Report: Nigeria’s anti-graft agency ineffective

Thursday, August 25th, 2011 | Finance News

LAGOS, Nigeria – Nigeria's anti-corruption agency is unable to challenge the corrupt politicians who cling to power in the oil-rich nation, according to a Human Rights Watch report released on Thursday.

The Economic and Financial Crimes Commission has only garnered four convictions against Nigeria's political elite since its creation in 2003, with those found guilty facing little or no prison time, the rights group said.

The international watchdog said that Nigeria must strengthen the commission and its fellow agencies to fight graft in a nation where estimates suggest leaders have stolen as much as $8 billion a year since it became a democracy in 1999.

The group called for an independent investigation into the actions of the commission's current leader, Farida Waziri, over mismanagement and corruption allegations. It also said the country's judges should not hinder prosecutions of suspected corrupt officials, as the commission's own laws allow for speedy trials.

Femi Babafemi, a commission spokesman, said his agency did not challenge any of the facts and figures contained in the Human Rights Watch report. He pointed to the recent prosecution of top bankers as a sign the commission had done its job. However, he said nothing in the report warranted an investigation into Waziri's actions.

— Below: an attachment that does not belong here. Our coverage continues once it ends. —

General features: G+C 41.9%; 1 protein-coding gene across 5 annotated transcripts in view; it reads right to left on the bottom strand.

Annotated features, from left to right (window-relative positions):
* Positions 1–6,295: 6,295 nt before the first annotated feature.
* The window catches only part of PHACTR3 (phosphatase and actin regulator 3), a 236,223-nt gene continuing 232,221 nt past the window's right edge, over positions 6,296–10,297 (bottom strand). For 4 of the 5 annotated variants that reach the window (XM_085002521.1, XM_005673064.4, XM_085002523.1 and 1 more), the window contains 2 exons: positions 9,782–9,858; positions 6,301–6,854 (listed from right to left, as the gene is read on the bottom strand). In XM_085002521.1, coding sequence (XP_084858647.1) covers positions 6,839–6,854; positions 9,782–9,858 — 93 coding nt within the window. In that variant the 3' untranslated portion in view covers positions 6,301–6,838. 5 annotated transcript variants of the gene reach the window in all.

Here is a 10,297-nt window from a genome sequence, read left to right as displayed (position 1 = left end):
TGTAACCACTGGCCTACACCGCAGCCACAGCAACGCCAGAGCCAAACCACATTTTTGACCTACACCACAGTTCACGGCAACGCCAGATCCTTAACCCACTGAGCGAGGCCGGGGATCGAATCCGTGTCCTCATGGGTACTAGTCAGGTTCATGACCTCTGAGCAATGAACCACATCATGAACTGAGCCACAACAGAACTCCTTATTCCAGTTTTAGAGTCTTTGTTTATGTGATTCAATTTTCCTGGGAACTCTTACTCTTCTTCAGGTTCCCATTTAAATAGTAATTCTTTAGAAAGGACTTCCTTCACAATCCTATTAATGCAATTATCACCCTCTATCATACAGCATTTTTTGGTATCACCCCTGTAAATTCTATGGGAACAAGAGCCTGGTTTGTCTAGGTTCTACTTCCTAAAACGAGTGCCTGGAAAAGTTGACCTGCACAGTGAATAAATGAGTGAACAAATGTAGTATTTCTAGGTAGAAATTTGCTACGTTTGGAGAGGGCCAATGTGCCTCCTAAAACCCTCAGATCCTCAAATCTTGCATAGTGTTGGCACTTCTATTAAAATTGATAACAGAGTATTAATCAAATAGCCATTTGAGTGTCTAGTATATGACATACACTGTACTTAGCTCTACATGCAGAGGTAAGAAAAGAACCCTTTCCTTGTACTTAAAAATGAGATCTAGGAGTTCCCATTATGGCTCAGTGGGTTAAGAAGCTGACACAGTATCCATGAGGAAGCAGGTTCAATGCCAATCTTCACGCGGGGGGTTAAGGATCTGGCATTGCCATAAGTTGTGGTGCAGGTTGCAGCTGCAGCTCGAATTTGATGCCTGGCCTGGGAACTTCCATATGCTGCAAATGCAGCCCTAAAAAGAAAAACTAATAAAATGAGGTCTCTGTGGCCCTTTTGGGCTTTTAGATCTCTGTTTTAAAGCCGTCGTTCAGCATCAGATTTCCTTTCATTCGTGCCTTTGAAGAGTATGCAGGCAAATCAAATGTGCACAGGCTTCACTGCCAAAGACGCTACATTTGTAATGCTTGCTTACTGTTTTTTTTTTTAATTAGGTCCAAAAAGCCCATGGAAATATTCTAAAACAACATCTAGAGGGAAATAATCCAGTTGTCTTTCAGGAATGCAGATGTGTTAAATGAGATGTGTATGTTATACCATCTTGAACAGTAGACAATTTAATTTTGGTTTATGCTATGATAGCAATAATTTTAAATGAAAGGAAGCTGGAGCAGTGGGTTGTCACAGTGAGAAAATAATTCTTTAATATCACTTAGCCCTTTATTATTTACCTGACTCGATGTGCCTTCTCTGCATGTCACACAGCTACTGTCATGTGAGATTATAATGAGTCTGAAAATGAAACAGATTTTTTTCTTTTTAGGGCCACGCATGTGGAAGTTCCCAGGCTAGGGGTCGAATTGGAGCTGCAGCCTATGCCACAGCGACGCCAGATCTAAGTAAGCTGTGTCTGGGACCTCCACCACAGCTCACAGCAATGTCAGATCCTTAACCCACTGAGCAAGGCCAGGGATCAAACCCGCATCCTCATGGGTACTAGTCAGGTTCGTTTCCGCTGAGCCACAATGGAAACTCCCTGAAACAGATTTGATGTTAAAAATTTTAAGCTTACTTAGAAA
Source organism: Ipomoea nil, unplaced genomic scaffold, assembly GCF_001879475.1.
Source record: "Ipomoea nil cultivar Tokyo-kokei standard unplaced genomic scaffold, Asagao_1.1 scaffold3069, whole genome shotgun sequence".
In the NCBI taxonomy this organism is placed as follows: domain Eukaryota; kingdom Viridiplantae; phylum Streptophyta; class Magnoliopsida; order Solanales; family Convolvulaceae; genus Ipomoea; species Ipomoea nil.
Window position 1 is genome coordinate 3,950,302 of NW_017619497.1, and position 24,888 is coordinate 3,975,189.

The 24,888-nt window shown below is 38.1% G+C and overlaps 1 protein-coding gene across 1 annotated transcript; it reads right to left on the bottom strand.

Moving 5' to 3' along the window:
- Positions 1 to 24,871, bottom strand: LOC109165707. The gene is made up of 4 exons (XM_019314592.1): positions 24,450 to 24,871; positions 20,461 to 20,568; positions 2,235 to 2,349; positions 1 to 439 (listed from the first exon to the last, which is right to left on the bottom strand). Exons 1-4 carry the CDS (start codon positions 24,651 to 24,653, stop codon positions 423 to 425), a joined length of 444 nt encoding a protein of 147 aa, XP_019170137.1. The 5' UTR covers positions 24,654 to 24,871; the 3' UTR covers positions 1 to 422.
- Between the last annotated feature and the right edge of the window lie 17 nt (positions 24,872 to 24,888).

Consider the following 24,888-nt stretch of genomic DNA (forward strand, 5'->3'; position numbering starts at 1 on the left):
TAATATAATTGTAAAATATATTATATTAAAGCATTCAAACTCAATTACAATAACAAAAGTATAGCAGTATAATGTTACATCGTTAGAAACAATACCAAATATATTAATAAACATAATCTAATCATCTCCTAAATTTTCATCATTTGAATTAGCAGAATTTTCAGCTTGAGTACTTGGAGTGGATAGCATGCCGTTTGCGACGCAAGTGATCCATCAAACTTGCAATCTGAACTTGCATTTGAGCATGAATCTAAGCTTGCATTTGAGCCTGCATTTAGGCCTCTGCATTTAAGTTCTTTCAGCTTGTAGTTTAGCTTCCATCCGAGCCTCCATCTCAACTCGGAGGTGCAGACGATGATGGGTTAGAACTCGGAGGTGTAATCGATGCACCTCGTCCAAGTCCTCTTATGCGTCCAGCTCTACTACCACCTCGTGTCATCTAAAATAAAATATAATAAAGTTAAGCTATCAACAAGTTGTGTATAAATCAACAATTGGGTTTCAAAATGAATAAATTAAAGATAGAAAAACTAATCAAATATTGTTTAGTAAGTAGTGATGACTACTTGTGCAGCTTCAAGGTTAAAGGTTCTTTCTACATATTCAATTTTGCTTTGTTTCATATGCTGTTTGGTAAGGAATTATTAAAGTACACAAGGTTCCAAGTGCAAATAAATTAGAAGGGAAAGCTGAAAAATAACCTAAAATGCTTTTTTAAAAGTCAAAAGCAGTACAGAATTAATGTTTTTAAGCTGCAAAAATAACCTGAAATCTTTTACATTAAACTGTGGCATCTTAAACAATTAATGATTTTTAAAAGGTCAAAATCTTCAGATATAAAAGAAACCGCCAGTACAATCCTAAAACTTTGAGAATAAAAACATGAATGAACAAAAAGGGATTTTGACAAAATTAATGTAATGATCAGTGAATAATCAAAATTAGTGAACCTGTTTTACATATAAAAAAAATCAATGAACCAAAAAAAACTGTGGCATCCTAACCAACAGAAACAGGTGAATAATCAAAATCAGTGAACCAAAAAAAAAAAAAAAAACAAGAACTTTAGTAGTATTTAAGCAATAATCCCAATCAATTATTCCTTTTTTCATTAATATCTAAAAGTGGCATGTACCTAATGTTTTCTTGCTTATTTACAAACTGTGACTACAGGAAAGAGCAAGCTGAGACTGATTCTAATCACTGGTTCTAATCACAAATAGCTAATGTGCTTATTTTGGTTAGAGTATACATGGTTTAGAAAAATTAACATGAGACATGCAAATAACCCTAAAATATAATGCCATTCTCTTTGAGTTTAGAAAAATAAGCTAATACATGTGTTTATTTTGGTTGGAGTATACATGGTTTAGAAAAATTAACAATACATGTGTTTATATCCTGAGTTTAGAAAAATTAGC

The anti-graft agency came into existence only a few years after Nigeria became a democracy following a series of military rulers and failed civilian governments. Its first chief, Nuhu Ribadu, claimed at one point that Africa's most populous nation likely lost more than $380 billion to graft between 1960 and 1999, the country's post-independence period that saw a string of military dictatorships and failed civilian governments.

Theft may also be rising as crude oil prices have spiked in recent years, sending more unaccounted-for cash into one of the top suppliers to the U.S.

Under Ribadu, the agency aggressively pursued suspected government fraud, especially against Nigeria's 36 state governors who control personal fiefdoms fueled by huge sums of federal oil money that rival the budgets of nearby countries. However, the agency trampled on suspects' rights while avoiding targeting the allies of then-President Olusegun Obasanjo, Human Rights Watch said.

The administration of late President Umaru Yar'Adua forced Ribadu from the agency in 2008. Waziri, who took over the commission, has been criticized by U.S. diplomats in leaked cables for being unprepared and for apparently being controlled by politicians. Others have leveled corruption allegations against her and operatives of the commission, though none have been proven.

The commission under Waziri has charged several prominent bankers over the fraud that caused the near-collapse of the country's banks in 2009. It also recently arrested and charged former House Speaker Dimeji Bankole over corruption allegations — the first major strike against the nation's political elite in many months.

Still, prosecutions by the agency have not risen since 2007. Human Rights Watch said the commission's funding tripled during that period.

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Jon Gambrell can be reached at http://www.twitter.com/jongambrellAP.

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